11.03.2005 - 14.04.2005
Art Agenda Nova
Batorego 2, Krakow
For the first time in Poland, Bogdan Korczowski presents the "Fototeka" painting system created since 1995. 40 works from this series are small abstract pictures, in which polaroid photos depicting female bodies in erotic poses have been incorporated. The whole is arranged in a wall fresco. By introducing the opposition between abstraction and figuration in the "Fototeka", the artist renews attempts to position himself halfway between expressionism and introspection.
The great "kabbalah" of Korczowski
Bogdan Korczowski talks to Delphine Dewulf
For what purpose do you include photographs for painting?
- Note: I do not include photographs in my paintings, but polaroids. The difference is that in the case of polaroids there is no possibility of multiplication. So it is, like painting, a unique. Which does not mean that I defend this technique. I only strive to define myself as a painter. Besides, when I make these pictures I do not have to create beautiful pictures. These polaroids show simple and raw things. There is no straight form on them, my bodies of women remain without faces.
These polaroids clearly show what they represent. They are figuration. Your painting, on the contrary, has always been abstract ...
- Yes, I am interested in working with this duality. Besides, I have been told for a long time that there is something sensual in my paintings. Well, that was not the purpose of my search. But I began to think about it and decided to take the ball off, showing this time ostentatiously sensuality. Ultimately, some see only pictures of naked women in them, while others perceive the work in all its complexity. There are always two levels of perception of the work. From a distance, "Fototeka" reminds me of my paintings. Up close is something completely different. This allows me to emphasize the necessarily subjective nature of the interpretation of the work. And also analyze the way others look at my paintings.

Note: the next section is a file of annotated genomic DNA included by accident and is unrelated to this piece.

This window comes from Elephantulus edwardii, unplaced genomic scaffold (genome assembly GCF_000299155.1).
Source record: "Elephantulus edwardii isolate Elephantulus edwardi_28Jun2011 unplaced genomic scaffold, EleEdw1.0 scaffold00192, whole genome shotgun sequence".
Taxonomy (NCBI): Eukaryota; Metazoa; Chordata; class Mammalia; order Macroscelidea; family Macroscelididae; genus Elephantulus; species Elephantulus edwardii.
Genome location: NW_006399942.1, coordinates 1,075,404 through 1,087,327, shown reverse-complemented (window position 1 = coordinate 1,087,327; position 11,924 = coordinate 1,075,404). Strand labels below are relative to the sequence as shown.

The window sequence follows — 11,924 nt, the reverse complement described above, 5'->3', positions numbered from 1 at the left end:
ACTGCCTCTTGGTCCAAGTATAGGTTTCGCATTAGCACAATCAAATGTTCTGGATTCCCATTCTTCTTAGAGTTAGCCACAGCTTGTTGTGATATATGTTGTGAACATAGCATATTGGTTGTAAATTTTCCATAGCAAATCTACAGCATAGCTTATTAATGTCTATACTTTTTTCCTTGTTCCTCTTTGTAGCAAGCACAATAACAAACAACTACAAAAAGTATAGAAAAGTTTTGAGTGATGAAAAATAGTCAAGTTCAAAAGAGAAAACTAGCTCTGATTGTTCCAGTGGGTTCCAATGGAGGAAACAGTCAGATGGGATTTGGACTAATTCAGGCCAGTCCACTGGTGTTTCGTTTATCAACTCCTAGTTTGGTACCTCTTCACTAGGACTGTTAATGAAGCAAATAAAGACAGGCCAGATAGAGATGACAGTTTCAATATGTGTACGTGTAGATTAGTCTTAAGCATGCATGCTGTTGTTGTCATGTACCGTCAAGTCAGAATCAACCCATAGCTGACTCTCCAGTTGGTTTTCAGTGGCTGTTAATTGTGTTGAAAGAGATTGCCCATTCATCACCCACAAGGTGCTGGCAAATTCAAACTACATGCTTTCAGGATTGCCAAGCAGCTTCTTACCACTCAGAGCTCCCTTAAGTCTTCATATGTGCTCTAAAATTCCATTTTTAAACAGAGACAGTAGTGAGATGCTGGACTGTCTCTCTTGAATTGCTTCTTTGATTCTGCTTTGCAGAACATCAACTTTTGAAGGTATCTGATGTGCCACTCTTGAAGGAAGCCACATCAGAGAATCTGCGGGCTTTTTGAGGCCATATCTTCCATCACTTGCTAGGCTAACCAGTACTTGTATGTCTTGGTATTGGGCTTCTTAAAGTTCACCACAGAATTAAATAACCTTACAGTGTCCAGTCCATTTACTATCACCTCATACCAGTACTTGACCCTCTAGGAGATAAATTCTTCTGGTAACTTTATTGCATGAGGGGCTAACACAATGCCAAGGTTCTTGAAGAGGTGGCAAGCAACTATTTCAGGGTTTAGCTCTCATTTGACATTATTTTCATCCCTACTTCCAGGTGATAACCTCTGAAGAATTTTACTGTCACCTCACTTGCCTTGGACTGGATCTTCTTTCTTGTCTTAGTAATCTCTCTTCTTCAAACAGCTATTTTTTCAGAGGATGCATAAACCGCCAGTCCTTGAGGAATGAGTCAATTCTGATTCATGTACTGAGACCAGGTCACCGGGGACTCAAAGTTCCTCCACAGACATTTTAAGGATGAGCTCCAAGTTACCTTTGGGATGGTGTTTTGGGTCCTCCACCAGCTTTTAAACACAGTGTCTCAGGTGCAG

Poland is still a very Puritan country ... do you expect any special reaction from the Polish audience?
- I do not expect a reaction. I'm not trying to provoke you either. But if some people are agitated, it will be a breeding ground for my reflections.
You spent the first 26 years of your life in Krakow, but since the early 1980s you have lived in Paris ... Why did you decide to settle in France?
- I married a Parisian in Krakow. I followed her to Paris when the regime in Poland became too nagging. Then I did not live in Krakow anymore, and that's why I could come back to him better. I'm on an artistic journey, here and there. I am Polish in France and French in Poland. It is a great happiness for the artist to be able to compare cultures. Confrontation is absolutely necessary for creation. It avoids closing. Similarly, my work avoids classification. Some may talk about "abstract symbolism", which is not a contradiction.
Indeed, your paintings are sometimes full of symbols. Do you have any specific message to convey?
- You know, I visited a lot of archaeological excavations in the Mediterranean. I was often in front of stones covered with illegible inscriptions. In such cases you can experience very strong impressions, even if the inscription is really just an ancient tax declaration. I think that in the face of a work one does not have to try to understand but above all feel. The words of Bruno Schulz are very important to me: